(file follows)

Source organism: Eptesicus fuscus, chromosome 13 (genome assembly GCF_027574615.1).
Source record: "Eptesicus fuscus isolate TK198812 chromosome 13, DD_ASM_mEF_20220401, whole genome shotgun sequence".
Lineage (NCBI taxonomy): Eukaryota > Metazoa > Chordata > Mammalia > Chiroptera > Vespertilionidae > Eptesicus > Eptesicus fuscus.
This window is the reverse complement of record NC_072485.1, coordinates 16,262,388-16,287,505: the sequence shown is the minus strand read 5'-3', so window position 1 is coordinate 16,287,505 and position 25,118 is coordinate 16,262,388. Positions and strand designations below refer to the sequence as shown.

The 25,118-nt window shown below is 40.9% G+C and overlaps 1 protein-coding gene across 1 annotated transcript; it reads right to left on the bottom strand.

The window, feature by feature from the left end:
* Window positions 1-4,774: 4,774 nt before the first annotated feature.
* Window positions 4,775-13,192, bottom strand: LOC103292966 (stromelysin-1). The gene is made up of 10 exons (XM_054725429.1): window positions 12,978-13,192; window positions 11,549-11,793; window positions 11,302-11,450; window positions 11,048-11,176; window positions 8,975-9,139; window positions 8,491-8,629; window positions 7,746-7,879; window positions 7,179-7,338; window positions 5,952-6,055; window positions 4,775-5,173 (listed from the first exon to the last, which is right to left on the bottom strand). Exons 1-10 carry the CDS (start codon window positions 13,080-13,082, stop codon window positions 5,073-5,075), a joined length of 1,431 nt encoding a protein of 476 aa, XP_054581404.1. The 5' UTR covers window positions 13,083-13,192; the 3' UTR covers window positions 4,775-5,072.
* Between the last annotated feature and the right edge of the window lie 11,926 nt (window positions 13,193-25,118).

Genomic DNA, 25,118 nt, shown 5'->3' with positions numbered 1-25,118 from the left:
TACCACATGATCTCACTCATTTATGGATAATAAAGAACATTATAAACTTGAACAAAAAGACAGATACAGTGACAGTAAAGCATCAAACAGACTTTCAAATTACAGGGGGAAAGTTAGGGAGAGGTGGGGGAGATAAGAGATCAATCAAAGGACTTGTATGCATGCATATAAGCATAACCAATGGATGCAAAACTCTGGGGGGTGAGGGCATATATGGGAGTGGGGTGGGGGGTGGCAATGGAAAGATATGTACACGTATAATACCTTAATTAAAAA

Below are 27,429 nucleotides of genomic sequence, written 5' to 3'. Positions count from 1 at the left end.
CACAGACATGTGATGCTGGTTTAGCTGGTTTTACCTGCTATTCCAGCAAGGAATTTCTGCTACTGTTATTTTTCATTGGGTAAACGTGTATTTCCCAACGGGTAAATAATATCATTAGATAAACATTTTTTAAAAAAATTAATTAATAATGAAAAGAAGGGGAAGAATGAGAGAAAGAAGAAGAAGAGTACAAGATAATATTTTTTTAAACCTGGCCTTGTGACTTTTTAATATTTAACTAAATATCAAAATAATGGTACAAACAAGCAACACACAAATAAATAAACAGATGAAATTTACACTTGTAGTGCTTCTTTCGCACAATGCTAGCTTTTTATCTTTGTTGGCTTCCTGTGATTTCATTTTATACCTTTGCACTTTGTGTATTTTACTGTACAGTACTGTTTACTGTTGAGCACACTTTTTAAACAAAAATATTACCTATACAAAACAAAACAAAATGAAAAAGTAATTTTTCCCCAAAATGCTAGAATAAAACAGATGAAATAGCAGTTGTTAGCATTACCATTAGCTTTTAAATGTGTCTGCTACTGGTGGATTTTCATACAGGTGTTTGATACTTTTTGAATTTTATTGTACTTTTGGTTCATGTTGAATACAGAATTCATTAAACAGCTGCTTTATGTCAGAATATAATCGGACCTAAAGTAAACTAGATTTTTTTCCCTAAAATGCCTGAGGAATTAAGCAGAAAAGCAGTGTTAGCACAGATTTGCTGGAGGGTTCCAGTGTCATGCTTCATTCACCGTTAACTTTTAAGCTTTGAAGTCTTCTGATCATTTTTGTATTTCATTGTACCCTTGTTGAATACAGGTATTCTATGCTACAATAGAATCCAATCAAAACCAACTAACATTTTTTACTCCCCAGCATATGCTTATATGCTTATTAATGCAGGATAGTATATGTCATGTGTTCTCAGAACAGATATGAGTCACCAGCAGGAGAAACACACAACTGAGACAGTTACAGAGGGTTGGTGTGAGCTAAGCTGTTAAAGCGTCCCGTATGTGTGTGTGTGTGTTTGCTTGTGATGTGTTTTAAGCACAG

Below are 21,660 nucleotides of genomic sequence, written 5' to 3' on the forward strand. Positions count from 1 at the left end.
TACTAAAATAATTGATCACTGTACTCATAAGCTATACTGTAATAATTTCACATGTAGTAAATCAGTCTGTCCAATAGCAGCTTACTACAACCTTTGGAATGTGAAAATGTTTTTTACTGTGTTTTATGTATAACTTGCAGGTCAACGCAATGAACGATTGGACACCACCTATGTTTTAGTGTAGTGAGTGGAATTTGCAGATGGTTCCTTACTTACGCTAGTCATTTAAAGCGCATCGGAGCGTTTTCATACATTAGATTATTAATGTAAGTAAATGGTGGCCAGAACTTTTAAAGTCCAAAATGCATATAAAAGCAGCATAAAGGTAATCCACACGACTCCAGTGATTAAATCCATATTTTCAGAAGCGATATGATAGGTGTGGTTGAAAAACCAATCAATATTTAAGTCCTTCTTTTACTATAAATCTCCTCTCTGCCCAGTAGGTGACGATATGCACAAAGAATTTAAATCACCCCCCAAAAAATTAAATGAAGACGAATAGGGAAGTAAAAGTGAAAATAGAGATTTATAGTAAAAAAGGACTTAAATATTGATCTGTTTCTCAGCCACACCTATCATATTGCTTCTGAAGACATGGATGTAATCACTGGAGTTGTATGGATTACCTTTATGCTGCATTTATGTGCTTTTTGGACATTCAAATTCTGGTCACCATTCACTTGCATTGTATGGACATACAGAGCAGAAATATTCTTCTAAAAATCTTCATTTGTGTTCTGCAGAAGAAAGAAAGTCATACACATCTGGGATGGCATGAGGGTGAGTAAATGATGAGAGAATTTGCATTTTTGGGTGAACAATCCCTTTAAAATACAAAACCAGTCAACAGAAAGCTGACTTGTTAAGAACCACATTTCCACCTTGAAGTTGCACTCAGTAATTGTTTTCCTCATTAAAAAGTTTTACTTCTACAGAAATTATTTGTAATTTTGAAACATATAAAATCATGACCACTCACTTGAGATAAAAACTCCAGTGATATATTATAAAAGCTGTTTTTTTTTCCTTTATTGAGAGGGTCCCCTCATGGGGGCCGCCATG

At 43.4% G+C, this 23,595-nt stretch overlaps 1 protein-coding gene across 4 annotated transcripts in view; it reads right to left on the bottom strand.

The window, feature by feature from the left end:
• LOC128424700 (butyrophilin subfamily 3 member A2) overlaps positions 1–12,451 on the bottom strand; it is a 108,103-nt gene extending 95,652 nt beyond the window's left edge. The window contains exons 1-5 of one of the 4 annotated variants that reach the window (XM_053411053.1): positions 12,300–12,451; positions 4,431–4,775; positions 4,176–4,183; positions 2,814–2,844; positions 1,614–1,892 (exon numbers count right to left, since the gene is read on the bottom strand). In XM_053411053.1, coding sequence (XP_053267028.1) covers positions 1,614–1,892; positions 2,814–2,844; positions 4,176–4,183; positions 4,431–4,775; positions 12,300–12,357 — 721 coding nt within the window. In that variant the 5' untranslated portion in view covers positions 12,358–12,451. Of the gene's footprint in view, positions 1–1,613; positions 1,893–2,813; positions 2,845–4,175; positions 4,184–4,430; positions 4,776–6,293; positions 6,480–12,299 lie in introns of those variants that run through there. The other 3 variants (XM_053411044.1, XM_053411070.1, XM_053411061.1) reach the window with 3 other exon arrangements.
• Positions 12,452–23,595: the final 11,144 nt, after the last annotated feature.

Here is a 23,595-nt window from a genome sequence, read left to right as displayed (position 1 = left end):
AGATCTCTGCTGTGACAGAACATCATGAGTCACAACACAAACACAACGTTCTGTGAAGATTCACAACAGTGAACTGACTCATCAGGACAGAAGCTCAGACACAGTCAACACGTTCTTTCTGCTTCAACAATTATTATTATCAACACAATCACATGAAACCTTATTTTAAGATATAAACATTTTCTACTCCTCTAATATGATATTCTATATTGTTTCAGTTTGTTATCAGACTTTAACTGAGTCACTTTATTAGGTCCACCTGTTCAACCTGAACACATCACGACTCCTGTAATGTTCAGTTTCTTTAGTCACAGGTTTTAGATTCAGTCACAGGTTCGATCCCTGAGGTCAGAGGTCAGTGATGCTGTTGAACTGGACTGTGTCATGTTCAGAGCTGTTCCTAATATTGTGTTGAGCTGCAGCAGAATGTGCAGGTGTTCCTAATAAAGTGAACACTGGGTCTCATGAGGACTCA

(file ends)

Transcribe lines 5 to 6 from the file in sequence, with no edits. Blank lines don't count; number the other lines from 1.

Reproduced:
The 25,118-nt window shown below is 40.9% G+C and overlaps 1 protein-coding gene across 1 annotated transcript; it reads right to left on the bottom strand.

The window, feature by feature from the left end: